Rockefeller Foundation invests US$11M to scale Indigenous and regenerative agriculture

10 Nov 2022 — During COP27, the Rockefeller Foundation announced more than US$11 million in grants to ten organizations scaling Indigenous and regenerative agriculture practices worldwide. According to the organization, the evidence clarifies the central role food systems can play in mitigating climate change.

The funding will help scale the development, data analysis, financing, and education around regenerative agricultural practices, which can improve global food systems and lessen the gravity of the global food crisis.

A boost for global food systems 
Regenerative agriculture, a process with roots in Indigenous traditional ecological knowledge and food systems, takes a holistic approach to production that starts with the soil and includes the health of people, animals and the environment. 

These grants will establish the Foundation to rapidly scale regenerative approaches by 2030, from Indigenous agroforestry in the Amazon to carbon-market financing of smallholder farmers in Africa and elsewhere. 

“Regenerative agriculture offers a needed alternative to dominant, extractive food systems that have threatened people and the planet alike,” says Sara Farley, vice president of The Rockefeller Foundation’s Global Food Portfolio. 

US$11 million in grants will support strategies to end compounding climate, hunger, and malnutrition crises through changes to global food systems.“Our goal is to develop the know-how, networks and innovations needed to realize the full potential of regenerative agriculture at a moment of crises and climate change.”

Transitioning for change 
Food systems produce about one-third of global greenhouse gas emissions, and agricultural expansion accounts for almost 90% of global deforestation.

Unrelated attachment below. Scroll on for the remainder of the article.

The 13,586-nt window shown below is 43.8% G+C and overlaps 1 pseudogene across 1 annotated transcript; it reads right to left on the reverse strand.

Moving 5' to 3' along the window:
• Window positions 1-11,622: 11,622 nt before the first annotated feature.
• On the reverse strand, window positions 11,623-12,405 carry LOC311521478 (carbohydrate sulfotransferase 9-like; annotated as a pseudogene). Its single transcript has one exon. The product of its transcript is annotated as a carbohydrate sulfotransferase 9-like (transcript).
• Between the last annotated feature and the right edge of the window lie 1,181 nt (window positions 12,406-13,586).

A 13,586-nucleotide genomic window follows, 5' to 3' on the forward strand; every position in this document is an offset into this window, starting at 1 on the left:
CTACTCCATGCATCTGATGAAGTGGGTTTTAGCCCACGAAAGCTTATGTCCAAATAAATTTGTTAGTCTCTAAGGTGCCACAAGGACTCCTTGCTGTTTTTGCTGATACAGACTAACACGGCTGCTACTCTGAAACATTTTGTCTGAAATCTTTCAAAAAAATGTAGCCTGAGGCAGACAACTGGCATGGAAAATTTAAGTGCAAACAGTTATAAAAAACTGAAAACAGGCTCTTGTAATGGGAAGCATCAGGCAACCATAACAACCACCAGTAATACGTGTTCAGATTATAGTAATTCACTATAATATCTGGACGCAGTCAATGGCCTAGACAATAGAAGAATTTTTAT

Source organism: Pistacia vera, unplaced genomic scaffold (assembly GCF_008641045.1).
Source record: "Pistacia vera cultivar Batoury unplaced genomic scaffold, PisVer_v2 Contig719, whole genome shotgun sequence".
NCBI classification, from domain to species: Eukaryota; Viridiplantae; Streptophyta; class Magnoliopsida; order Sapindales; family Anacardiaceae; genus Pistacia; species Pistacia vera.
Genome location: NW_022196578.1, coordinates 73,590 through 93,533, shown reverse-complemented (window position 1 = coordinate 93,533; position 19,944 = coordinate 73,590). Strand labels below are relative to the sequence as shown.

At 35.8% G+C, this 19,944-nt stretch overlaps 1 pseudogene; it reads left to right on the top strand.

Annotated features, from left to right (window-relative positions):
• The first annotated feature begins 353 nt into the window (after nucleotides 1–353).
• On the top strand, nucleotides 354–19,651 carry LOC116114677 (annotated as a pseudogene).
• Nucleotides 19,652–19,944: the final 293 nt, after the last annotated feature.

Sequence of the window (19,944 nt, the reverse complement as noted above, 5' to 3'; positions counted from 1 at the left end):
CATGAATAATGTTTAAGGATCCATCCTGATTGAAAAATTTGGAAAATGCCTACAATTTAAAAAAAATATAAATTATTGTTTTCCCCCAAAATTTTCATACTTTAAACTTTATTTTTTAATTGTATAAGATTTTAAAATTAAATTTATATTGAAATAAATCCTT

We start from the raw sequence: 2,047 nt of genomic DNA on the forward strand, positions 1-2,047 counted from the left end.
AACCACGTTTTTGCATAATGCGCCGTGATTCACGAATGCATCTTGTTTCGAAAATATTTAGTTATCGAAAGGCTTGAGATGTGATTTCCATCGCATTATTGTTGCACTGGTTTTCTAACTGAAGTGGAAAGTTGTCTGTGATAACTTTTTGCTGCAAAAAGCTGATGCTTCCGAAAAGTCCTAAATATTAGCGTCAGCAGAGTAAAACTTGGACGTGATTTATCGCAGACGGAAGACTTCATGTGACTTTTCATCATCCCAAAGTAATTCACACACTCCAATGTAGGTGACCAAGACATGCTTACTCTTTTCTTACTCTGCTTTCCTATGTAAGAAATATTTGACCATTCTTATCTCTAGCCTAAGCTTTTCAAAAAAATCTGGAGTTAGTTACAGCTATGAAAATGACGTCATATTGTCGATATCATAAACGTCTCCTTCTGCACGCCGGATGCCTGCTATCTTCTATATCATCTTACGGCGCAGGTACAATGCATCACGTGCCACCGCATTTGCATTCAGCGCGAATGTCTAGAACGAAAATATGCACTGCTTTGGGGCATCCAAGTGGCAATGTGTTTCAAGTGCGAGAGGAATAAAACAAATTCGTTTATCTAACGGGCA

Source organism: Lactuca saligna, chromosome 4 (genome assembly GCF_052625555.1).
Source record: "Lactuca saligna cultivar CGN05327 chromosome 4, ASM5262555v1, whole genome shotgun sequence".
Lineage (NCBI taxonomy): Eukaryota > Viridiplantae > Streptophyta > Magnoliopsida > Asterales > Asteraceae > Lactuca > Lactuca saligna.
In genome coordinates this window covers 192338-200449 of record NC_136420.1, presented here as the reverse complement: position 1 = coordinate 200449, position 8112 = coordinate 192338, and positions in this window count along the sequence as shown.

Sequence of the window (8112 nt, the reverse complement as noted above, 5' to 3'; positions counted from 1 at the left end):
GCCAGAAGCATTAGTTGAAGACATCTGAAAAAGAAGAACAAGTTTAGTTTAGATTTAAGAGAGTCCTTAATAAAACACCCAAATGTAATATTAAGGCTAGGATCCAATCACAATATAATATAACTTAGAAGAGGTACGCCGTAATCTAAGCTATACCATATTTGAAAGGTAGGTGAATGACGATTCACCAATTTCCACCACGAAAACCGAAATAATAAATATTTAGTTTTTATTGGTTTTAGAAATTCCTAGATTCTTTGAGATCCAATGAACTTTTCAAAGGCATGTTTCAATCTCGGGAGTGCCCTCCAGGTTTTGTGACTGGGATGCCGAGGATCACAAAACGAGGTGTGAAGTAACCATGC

Conversely, new research finds that transitioning to more sustainable food systems could contribute about 20% of the global mitigation needed by 2050 to keep temperature increases below the 1.5°C target. 

This change could also improve the nutrition and health of 3.1 billion people who cannot afford a healthy diet.

“Food systems impact every person on the planet and the planet itself,” adds Roy Steiner, senior vice President for the Food Initiative at the Foundation. 

“Continuing to rely solely on conventional approaches cannot generate the profound shifts needed to improve food systems. Integrating traditional knowledge with other scientific and technological knowledge can transform food systems more resilient, nutritious and equitable.”

The flagship grant is to the Meridian Institute, which will expand upon the work of Regen10, a global coalition galvanized to answer the question of what it would take to produce 50% of the world’s food in ways that benefit people, nature, and climate by 2030. 

By bridging outcomes measurement with landscape-level demonstrations, Regen10 will support landscape leaders practicing or advancing regenerative agriculture to access financing, technical assistance and data.

In addition to its focus on regenerative agriculture, the Foundation’s initiative is revolutionizing the science of nutrition and working with governments to transition food procurement programs for school meals – which serve 388 million children globally – to whole grains and other healthy foods.

Edited by Elizabeth Green

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